In March 2015, an Arizona hiker found a GoPro while hiking on a Navajo Reservation near the Grand Canyon. Footage showed the source to be a Stanford University student’s aerospace engineering project.
When Stanford alumni Bryan Chan launched his GoPro into orbit via weather balloon on June 8, 2013, he had expected to retrieve it just hours later.
Two years after the fact, Arizona hiker Pearl Tsosie found the GoPro and a bonus cellphone intact.
Chan is quoted as saying “We were supposed to recover the GoPro and the phone two hours after the launch, but it ended up being two years. The GoPro and phone were projected to land in an area with cell coverage, but the problem was that the cell service coverage maps we relied on weren’t accurate, so the phone didn’t have signal as it came back to Earth. We couldn’t get the text it was supposed to send with the coordinates of where it landed.”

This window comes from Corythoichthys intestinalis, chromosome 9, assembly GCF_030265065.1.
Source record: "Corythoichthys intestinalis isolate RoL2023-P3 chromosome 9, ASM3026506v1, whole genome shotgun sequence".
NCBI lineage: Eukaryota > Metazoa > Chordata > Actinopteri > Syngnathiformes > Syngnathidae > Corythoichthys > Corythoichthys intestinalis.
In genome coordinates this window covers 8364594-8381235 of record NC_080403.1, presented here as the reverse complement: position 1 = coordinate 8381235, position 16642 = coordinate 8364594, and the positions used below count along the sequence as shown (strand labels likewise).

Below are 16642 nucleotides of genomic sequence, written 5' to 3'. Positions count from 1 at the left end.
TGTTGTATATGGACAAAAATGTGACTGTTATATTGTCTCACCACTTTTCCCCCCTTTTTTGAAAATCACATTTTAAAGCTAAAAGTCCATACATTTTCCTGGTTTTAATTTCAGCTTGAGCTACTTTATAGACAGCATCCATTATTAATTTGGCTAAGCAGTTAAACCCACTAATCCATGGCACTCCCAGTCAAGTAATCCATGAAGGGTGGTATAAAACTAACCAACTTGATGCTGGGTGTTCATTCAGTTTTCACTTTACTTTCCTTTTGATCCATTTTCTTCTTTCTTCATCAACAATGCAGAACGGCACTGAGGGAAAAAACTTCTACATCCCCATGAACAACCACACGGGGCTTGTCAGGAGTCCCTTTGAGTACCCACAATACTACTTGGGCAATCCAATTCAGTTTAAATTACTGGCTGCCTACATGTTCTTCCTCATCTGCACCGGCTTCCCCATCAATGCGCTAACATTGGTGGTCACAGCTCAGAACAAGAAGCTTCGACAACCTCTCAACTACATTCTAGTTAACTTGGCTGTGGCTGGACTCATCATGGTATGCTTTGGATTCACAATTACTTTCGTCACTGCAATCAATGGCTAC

Tsosie said that she was able to find the phone’s owner by taking the installed ‘SIM’ card to an AT&T store.
Chan said “She was able to call my friend Ved, and we got the footage and data a few weeks later. We couldn’t believe it.”
It took two years for Chan and his classmates to see the amazing footage of the Grand Canyon and the Earth itself after the GoPro, which was attached to a high-altitude weather balloon, went missing out in the stratosphere.
Chan has said that he and his team are still living in the Bay area of California and they are certainly considering another epic GoPro launch.
Photo by Bryan Chan via ABC News